Some days it’s harder to adult than others.
“Adult” is a strange verb to begin with, and perhaps doubly so coming from someone who spends their days writing about video games. But today in particular, I’m having a hard time adulting. You see, today is September 11th: Super Mario Maker launch day. Sitting at home on my dresser is an unopened copy of the Nintendo game that promises to fulfill the dreams of my inner five year old boy, by handing me the keys to the Mushroom Kingdom and allowing me to construct my own levels featuring everyone’s favourite plumber. Yet here I am, 100 kilometres away, forever pretending to be a grown up.
A mugginess has permeated Toronto by the time I pull up to the offices of 13AM Games that afternoon. As I cross the street to the quaint three-storey office building they call home, it’s not hard to figure out which corner they’re in. Looking down, I see a basement office with a television on one side of the room.
And wouldn’t you know it: they’re playing Super Mario Maker.
Two weeks prior to my visit, 13AM Games released their first major game into the wild: Runbow. Exclusively available for Nintendo’s current home console, the Wii U, Runbow is – at first glance – a platformer. A game that has you hopping your way across a 2D plane from one platform to the next. But there’s much more here than meets the eye. Or perhaps, much less.
Focused on multiplayer mayhem, Runbow allows for up to nine players compete in a series of races. However, each platform on the way to the finish line is a different color, and those platforms will disappear completely when the background color changes to match. “If you can’t see it, it doesn’t exist,” Dave Proctor tells me. Dave is the producer at 13AM, and just one of nine people on the team.
Nine people, nine playable characters — so long as no one called in sick, it would be hard to imagine a scenario where they couldn’t get a full squad together.
When I arrive, the team are just wrapping things up for the day. Dave needs a few minutes before we can sit down to talk Runbow, which is just fine with me, as it gives me a chance to watch another 13AMer – and Runbow‘s lead designer – Tom McCall, fiddle around in Super Mario Maker.
“Our office Wii U is mine,” Dave later tells me. “I want one for the office so that I can take my damned Wii U home!” For now, however, McCall is the one monopolizing the Mario-making capabilities of Dave’s machine.
“You’ve got to make something that’s completely teeth-shatteringly hard,” Dave tells Tom.
“But I can beat it in like [seconds],” Tom laughs.
As I sit here, watching a professional game developer just as eager as I am to play with Super Mario Maker, it makes me wonder if our situations might have been reversed had I ever taken the dreams of my five-year-old self seriously and pursued a career in game design. If I’d zigged when I should have zagged, and gone the route of a higher education.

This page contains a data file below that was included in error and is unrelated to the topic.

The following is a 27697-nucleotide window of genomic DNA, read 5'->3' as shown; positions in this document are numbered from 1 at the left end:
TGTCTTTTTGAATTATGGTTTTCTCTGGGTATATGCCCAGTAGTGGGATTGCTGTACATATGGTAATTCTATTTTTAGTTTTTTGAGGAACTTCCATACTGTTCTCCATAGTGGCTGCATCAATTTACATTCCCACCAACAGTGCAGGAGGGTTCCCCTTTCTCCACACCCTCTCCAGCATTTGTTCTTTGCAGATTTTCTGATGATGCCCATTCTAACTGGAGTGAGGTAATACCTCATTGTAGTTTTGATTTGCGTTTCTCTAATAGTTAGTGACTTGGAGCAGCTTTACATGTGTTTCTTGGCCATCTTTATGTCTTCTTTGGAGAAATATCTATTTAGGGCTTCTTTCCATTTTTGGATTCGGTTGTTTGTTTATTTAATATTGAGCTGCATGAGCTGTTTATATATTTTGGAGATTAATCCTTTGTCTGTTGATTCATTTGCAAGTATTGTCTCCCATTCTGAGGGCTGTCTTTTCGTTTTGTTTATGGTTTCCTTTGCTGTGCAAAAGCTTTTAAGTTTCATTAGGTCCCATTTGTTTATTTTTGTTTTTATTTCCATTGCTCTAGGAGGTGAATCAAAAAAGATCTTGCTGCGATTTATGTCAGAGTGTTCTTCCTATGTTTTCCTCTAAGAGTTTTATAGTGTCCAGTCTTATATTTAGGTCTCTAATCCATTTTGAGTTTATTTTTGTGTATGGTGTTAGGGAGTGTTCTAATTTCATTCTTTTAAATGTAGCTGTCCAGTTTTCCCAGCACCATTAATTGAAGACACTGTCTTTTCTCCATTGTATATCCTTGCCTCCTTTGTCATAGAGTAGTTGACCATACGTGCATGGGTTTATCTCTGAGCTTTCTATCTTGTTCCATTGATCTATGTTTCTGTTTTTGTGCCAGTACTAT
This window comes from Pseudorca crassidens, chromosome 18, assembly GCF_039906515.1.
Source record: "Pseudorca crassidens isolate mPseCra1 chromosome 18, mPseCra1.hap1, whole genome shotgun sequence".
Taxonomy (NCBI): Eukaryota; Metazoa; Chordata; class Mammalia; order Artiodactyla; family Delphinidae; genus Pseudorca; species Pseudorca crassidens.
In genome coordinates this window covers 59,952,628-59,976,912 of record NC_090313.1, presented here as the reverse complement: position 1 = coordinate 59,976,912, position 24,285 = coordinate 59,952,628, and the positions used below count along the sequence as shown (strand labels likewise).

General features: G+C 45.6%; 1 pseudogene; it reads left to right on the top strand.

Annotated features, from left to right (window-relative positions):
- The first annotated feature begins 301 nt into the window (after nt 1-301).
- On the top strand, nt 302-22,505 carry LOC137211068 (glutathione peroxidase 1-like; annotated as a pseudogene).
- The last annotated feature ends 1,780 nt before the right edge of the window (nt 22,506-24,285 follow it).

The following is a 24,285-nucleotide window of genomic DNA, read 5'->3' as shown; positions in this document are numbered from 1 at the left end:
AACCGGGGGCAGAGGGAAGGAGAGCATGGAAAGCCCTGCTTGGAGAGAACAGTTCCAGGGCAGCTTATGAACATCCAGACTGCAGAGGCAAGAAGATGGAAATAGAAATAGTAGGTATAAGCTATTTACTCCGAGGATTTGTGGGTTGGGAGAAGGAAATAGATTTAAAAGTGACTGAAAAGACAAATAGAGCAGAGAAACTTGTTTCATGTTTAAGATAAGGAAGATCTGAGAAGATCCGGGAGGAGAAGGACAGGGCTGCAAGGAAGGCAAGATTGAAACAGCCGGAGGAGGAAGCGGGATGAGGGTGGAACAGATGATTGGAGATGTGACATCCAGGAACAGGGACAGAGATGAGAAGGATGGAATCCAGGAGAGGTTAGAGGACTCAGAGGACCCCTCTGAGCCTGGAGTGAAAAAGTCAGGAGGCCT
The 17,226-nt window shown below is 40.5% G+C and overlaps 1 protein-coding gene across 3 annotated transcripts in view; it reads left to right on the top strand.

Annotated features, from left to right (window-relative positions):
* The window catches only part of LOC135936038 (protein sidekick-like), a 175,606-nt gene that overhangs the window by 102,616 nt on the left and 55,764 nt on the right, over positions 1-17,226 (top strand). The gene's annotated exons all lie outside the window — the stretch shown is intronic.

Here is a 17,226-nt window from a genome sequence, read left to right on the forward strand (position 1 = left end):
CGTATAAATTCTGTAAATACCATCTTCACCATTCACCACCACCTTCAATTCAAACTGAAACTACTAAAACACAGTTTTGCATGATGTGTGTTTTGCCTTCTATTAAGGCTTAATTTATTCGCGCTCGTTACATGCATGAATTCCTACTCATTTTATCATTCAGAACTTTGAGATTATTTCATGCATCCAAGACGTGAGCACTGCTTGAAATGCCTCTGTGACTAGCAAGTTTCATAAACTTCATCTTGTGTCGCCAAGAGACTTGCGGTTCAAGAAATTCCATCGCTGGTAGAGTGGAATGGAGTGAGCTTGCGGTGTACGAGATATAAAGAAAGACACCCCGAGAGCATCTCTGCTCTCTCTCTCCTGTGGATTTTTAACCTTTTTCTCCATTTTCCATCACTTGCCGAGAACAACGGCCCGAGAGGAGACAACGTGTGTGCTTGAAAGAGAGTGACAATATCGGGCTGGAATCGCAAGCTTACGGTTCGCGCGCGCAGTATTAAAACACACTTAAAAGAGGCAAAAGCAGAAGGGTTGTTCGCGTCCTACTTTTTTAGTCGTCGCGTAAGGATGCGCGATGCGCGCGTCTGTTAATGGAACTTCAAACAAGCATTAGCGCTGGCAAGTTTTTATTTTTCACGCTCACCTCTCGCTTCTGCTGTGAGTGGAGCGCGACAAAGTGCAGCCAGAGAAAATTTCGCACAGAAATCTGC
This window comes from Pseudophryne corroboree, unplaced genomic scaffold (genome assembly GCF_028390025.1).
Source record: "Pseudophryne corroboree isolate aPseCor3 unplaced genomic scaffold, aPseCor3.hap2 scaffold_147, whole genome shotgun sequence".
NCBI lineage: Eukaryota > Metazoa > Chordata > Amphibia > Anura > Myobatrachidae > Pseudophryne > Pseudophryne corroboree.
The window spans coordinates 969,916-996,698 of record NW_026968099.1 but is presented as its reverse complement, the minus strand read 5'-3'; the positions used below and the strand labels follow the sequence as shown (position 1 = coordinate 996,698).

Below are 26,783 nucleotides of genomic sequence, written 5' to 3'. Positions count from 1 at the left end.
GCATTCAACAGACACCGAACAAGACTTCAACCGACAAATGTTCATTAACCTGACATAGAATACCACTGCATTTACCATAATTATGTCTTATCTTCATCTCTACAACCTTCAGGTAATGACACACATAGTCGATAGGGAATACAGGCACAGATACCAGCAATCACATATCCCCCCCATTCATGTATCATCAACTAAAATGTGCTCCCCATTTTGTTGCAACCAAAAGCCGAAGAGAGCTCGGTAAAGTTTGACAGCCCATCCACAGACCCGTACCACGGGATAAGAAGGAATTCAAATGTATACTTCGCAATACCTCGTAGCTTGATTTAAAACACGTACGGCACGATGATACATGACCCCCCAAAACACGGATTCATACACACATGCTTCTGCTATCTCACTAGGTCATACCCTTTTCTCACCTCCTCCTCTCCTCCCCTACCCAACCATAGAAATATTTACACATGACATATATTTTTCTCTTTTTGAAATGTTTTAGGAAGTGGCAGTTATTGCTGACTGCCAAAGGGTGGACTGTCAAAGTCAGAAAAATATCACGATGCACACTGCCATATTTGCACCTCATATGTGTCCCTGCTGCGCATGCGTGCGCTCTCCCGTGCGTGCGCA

I mean, it makes sense. That’s where the 13AM team met after all.
While each of the nine team members have a diverse range of backgrounds (Tom went to school for engineering, for example, while their artist Lucas Takashi did graphic design in advertising), they found each other in a postgraduate program offered by George Brown College.
“Specifically the George Brown game design postgrad,” Dave says. Tom has put the Wii U Gamepad down and returned to his desk, and I’ve joined Dave at his workstation in the middle of the room. “We had all come from different backgrounds… [but] we all gravitated towards games eventually, because it’s what we all loved to do. And the game design postgrad functions in such a way that you don’t learn coding or art or whatever, you learn the industry and the theory behind it. We learned how the industry worked.”
Like a lot of indie games in recent years, Runbow got its start when the group participated in a game jam — a crunch-mode game making session centered around a certain theme. In this case, the Toronto Global Game Jam.
Often, jams have simple one-word themes that leave lots of room for interpretation. The theme the Runbow team was given to work with, though? Not so simple. Dave tells me that he loves answering this question, because when he tells people, they look at him “bewildered.”
“The theme was ‘We Do Not See Things as They Are, We See Things as We Are.'”
He’s right. I look at him bewildered.
“Have fun with that,” I’m told.
“The whole ‘if you can’t see it, it doesn’t exist’ [mechanic]? That was what we wanted. The backgrounds always changing, the platforms disappear when you can’t seem them on the background. That kind of vibe… The theme really fit the color mechanic.
“I think when I had originally thought of the idea, I have envisioned it as a much slower thing. But yeah, we threw it into this absolutely bonkers platform racer, which is another thing that we’d never seen before. And the rest is history.”
Emma Westecott has been involved with games for a long time. Back in the 90s she worked with no less a luminary than Douglas Adams as part of the Starship Titanic team. Since then, she’s spent time in a Swedish games research lab, organized the 2007 Women in Games conference in Wales, and, finally, migrated to Toronto to spearhead the Game Design initiative at the Ontario College of Art and Design (OCAD).
(Editor’s note: The fact that I didn’t derail my interview with Emma to talk Douglas Adams for an hour should merit me some sort of award for nerd-related integrity.)
“I think there had been one game class previously at OCAD, but largely my arrival brought games to the institution,” Emma tells me. “And because there was nobody else within my institution teaching this area, I was really interested in how colleagues at other institutions had done it… Somebody had mentioned Steve Engels’ name, and I got a chance to go check out this sort of student showcase he was running at U of T [University of Toronto].”
Believe it or not, this chance meeting was, arguably, indirectly responsible for Runbow‘s success. (But more on that in a bit).